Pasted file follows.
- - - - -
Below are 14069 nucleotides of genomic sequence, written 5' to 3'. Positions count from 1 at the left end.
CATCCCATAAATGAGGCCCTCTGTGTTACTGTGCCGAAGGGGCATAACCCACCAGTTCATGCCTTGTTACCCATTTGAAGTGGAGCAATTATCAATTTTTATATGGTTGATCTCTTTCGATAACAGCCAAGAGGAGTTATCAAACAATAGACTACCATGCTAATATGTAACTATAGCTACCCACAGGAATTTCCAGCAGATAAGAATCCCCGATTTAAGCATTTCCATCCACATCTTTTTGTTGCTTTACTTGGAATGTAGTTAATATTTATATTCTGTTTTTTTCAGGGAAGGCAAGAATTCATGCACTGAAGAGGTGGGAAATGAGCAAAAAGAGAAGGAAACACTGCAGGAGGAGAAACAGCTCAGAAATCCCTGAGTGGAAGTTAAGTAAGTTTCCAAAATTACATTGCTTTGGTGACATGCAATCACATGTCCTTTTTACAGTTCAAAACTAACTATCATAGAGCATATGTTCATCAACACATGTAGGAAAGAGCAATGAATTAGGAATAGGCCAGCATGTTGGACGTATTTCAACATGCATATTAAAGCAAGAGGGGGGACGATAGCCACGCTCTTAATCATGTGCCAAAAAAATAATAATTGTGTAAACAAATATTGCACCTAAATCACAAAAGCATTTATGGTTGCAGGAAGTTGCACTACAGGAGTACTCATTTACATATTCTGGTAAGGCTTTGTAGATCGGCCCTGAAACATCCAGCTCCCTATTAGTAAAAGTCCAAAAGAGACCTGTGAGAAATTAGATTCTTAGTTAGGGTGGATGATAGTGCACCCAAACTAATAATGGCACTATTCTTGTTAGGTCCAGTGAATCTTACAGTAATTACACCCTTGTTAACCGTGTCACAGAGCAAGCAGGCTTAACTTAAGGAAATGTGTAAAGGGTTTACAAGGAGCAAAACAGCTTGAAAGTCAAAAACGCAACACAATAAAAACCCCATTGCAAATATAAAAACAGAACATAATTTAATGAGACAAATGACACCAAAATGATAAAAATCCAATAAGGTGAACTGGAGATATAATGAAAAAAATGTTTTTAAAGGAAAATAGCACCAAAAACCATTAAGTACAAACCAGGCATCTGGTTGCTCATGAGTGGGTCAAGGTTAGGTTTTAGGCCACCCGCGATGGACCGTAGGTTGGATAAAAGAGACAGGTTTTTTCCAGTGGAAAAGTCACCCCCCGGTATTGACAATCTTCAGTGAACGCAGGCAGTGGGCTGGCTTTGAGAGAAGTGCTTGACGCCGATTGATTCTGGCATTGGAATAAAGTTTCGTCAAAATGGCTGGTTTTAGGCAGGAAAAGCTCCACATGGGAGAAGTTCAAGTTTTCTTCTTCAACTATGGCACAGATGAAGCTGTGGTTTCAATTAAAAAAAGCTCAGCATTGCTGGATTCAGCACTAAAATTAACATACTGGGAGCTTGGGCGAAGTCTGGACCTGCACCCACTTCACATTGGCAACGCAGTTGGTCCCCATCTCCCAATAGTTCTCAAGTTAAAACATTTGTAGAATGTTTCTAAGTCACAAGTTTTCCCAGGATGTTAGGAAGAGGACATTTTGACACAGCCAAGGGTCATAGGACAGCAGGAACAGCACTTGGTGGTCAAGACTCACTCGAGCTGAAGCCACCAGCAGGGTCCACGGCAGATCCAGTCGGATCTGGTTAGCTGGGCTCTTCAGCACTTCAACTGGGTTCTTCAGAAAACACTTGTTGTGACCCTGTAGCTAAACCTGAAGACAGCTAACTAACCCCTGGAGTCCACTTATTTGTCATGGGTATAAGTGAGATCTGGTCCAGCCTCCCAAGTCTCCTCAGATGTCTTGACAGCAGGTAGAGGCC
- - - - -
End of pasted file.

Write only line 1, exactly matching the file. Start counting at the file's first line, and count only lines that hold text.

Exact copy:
Below are 14069 nucleotides of genomic sequence, written 5' to 3'. Positions count from 1 at the left end.